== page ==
cp /path_to_uImage /mnt/boot/vmlinux.img cp -r /path_to_modules/* /mnt/ sync
Unmount the SD card
At this point, the board will boot with U-BOOT and the kernel, but it will panic without a filesystem - you still need a rootfs.
You can use any existing tarball for a rootfs and extract it in the ext4 partition of the SD card, or you can use buildroot.
The following script implements these steps.
If you follow the steps above again on an SD card on which you had already installed U-BOOT previously, you might note that the environment variables from your previous installation are already there.
The environment data for SD cards is 32KiB in size & starts 526KiB into the card (which leaves 512KiB for u-boot.img).
If you want to clear your environment when writing your card then just run dd an extra time something like this:
dd if=/dev/zero of=/dev/sdx bs=1K seek=526 count=32
Or if you want to reset to the default environment from the U-Boot shell you can run the following at the U-Boot prompt:
env default -a env save
Buildroot is a small rootfs which can be easily loaded to the ram and runs from there. Note, if the filesystem is built as a ramdisk, no configuration is saved if rebooted.
We can use buildroot to build a ramdisk.
git clone git://git.busybox.net/buildroot buildroot cd buildroot make qemu_mipsel_malta_defconfig make menuconfig
The malta_defconfig is a good basic start and boots on the ci20.
Enable the following options in buildroot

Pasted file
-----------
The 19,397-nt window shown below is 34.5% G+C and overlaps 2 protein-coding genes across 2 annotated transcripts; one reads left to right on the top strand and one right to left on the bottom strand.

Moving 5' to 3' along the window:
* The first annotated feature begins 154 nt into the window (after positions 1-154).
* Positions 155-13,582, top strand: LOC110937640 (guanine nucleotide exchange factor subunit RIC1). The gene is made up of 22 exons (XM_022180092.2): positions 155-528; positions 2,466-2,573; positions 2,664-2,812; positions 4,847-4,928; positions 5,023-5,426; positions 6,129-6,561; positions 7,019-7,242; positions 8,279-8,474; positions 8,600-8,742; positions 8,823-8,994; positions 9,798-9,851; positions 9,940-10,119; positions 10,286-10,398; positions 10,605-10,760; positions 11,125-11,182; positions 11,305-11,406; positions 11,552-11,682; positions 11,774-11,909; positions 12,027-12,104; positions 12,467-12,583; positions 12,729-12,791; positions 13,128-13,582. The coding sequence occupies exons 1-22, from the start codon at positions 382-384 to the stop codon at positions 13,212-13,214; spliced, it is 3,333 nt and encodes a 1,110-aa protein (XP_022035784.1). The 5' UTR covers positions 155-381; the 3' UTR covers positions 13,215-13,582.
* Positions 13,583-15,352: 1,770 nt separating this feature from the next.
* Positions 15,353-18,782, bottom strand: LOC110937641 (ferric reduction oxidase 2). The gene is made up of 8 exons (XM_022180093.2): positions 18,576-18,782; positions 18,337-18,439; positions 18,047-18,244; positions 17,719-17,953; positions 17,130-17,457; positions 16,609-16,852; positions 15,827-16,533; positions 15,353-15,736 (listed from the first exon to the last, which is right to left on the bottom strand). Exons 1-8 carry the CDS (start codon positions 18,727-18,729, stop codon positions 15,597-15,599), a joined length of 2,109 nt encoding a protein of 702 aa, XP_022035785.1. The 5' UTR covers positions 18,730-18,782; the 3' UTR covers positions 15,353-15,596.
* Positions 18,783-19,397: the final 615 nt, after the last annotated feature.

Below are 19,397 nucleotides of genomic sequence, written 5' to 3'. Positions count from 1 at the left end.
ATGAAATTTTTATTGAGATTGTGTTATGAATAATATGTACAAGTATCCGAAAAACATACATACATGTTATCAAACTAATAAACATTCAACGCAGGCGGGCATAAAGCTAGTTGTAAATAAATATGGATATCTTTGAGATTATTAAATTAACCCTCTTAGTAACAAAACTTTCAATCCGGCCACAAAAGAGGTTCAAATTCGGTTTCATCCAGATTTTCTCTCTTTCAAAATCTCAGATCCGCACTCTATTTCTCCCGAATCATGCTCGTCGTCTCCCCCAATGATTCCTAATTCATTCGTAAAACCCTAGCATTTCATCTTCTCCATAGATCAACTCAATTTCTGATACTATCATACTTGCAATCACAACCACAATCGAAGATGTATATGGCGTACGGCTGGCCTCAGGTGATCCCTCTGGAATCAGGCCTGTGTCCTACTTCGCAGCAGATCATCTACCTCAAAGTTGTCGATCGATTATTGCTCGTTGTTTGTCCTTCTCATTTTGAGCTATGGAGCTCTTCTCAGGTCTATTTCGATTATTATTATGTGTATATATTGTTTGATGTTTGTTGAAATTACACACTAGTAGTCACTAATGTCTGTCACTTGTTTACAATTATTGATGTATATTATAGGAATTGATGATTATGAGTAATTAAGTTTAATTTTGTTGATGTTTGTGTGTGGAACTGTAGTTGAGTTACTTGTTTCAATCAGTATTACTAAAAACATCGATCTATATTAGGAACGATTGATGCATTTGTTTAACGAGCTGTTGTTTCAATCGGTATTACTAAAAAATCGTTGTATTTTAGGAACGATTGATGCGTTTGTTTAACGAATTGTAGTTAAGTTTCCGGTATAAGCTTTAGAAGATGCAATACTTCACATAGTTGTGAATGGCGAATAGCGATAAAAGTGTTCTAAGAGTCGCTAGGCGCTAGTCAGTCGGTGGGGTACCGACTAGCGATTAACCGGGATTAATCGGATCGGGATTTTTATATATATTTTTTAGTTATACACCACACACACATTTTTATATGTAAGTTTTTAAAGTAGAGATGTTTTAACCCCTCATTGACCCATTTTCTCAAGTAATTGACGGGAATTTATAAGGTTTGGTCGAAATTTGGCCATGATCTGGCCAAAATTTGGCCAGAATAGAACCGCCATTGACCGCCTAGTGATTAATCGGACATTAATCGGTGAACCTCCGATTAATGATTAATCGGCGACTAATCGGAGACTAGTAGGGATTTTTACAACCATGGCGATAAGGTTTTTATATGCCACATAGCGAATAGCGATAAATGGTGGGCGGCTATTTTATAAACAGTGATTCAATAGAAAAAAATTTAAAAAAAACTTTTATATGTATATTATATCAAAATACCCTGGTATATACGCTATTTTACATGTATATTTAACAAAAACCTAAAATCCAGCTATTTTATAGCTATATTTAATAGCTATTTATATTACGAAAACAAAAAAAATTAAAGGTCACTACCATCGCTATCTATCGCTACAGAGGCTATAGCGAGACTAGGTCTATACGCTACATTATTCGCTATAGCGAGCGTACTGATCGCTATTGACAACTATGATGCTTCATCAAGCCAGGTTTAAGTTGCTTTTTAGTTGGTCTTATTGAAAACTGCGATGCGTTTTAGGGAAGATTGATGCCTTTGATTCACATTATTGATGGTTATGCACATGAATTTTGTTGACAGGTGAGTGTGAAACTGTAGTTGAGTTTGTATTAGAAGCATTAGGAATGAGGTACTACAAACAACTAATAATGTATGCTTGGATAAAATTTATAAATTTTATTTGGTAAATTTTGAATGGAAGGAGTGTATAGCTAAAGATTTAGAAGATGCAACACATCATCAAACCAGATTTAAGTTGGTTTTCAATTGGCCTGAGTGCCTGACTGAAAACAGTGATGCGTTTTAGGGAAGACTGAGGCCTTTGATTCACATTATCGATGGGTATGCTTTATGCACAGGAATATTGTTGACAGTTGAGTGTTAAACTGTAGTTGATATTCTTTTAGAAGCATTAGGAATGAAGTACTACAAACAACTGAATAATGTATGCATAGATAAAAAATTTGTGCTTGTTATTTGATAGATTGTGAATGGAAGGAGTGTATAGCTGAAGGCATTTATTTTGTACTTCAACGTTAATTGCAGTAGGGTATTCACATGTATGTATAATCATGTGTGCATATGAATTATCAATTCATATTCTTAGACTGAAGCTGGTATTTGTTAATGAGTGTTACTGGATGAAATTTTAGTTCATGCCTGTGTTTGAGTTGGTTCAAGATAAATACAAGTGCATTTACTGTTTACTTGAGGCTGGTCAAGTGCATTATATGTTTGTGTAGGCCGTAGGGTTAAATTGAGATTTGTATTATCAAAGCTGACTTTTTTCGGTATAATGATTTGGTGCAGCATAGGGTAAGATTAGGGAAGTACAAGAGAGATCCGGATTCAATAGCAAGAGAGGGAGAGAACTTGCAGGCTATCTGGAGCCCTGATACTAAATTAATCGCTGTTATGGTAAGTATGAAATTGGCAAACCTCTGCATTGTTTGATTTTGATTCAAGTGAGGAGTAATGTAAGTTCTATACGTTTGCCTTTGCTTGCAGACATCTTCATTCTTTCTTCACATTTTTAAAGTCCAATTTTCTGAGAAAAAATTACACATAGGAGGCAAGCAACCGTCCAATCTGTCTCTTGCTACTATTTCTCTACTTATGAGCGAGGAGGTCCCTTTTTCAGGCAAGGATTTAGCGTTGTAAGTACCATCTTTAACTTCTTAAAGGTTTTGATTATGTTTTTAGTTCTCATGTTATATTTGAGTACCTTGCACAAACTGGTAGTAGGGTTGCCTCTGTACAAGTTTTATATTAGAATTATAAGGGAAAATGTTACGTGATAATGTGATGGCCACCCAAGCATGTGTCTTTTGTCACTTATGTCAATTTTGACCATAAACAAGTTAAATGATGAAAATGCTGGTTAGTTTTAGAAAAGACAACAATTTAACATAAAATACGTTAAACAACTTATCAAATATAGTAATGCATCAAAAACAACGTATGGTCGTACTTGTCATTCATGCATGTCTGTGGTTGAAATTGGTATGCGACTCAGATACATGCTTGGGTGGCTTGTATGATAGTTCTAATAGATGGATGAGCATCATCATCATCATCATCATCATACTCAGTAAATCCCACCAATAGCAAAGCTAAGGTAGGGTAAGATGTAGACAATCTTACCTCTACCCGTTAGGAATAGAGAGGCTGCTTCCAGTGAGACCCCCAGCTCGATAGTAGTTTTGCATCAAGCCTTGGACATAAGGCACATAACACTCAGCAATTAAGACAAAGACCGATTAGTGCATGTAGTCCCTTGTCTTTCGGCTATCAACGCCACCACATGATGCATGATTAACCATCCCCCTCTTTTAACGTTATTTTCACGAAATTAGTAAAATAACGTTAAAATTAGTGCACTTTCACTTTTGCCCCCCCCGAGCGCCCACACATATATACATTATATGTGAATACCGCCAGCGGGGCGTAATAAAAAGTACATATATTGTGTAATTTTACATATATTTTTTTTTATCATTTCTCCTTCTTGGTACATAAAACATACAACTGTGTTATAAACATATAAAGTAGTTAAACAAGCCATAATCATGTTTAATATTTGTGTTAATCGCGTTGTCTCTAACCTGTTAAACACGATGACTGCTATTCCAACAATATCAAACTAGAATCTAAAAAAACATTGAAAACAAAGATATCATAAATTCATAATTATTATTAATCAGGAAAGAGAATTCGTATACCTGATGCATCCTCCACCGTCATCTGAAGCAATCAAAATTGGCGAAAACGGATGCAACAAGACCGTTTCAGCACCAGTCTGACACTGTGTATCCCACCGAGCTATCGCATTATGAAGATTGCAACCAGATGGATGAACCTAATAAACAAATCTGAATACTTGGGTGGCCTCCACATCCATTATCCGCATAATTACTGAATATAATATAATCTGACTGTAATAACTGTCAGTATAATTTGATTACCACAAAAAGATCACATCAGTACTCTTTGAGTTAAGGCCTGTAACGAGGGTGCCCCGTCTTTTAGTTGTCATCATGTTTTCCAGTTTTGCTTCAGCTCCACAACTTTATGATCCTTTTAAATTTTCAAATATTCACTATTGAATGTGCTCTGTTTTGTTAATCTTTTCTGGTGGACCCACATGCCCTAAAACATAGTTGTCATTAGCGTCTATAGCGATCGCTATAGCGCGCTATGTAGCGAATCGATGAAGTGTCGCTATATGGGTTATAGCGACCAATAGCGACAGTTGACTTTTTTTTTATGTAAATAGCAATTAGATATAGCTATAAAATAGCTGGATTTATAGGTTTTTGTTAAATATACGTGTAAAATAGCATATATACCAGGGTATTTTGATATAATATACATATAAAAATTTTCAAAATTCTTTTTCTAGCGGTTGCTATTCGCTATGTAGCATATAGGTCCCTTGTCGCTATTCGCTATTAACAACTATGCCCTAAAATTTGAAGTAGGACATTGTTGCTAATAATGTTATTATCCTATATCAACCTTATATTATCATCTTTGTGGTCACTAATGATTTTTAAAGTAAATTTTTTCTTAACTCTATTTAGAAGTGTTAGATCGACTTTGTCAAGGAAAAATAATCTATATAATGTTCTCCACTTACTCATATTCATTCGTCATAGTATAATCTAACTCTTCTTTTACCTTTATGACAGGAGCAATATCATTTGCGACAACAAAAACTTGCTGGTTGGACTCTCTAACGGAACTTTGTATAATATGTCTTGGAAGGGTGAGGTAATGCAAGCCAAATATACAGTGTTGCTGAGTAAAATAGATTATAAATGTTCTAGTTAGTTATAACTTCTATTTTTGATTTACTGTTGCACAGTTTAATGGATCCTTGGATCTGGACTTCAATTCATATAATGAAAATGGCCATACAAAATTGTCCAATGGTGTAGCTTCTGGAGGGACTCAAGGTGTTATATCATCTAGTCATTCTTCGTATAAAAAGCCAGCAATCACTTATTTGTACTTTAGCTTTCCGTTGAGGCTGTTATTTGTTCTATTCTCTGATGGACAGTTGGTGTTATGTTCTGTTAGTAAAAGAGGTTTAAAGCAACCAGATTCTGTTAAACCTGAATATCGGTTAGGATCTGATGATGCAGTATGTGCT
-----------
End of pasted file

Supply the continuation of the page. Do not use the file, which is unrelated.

Toolchain --> Toolchain type --> External toolchain (download or select path of your preinstalled toolchain) Filesystem images --> cpio the root filesystem Kernel --> <Disable the Linux kernel option. We built our own>
Exit and Save the configuration.
Once the build has finished, you should have an
file. Lets ignore it for now
To build the kernel with the Ramdisk, in the kernel sources directory, after the previous kernel compile instructions have been carried out.
make ARCH=mips CROSS_COMPILE=mips-linux-gnu- menuconfig
General setup --> Initial RAM filesystem and RAM disk (initramfs/initrd) support --> (/path_to_buildroot/arch/mips/boot/rootfs.cpio) Initramfs source files(s) Support initial ramdisks compressed using gzip ... Built-in initramfs compression mode --> gzip
Save and Exit.
make ARCH=mips CROSS_COMPILE=mips-linux-gnu- uImage
This will generate a uImage with the ramfs. The file should be larger than the usual 3-4mb kernel as it has a ramdisk built in.
Copy the uImage file to the SD card in the /boot/vmlinux.img
Boot the board and enjoy :)
First, set up a TFTP server by using the following link:
Copy the kernel image to the root of the TFTP server and then boot the board with serial console.